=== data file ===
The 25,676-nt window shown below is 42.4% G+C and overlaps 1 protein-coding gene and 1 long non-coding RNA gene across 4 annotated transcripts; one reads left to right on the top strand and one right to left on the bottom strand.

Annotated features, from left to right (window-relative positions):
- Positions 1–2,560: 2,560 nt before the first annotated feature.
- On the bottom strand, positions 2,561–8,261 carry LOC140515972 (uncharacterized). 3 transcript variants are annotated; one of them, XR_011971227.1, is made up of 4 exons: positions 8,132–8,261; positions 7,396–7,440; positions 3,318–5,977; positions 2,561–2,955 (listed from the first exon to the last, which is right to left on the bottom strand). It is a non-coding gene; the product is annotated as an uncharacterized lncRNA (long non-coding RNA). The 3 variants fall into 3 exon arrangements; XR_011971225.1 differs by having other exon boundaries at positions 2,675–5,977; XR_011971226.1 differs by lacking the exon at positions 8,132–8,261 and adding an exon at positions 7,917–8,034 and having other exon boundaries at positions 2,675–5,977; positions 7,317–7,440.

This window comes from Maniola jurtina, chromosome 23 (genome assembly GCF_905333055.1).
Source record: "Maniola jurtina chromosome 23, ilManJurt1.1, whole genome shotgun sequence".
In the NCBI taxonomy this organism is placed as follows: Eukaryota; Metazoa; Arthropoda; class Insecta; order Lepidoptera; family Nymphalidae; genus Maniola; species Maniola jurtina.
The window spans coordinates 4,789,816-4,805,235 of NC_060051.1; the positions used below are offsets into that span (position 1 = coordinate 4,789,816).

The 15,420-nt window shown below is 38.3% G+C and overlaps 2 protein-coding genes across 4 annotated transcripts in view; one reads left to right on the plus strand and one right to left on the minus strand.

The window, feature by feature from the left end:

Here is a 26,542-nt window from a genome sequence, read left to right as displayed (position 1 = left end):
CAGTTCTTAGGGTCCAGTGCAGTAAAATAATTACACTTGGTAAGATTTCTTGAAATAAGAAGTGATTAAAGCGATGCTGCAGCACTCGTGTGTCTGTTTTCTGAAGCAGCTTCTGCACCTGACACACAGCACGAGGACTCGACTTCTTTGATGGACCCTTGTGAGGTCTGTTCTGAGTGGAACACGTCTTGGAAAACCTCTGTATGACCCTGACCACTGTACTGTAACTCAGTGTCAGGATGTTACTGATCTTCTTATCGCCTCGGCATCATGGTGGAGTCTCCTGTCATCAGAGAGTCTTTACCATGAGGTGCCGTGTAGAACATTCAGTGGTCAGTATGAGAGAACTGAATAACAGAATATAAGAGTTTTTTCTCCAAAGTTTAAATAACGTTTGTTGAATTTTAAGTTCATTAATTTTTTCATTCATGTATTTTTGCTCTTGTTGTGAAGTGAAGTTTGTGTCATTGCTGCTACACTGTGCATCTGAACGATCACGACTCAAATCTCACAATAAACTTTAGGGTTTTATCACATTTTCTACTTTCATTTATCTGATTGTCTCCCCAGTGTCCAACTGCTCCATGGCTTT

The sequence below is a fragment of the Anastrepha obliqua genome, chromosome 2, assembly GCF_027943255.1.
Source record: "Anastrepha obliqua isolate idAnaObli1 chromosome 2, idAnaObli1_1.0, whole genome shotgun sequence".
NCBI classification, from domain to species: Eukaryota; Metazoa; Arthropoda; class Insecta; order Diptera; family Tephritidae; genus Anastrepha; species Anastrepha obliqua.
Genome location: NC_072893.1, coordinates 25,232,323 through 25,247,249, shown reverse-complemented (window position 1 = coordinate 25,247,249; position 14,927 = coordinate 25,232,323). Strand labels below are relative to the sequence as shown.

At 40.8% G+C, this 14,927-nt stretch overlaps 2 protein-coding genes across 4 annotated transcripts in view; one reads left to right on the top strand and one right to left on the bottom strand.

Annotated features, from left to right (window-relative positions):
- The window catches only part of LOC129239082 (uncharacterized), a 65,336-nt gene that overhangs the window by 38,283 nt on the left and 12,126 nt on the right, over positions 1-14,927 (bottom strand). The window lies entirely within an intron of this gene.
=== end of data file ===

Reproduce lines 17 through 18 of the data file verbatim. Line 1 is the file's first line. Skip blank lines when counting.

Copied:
At 40.8% G+C, this 14,927-nt stretch overlaps 2 protein-coding genes across 4 annotated transcripts in view; one reads left to right on the top strand and one right to left on the bottom strand.

Annotated features, from left to right (window-relative positions):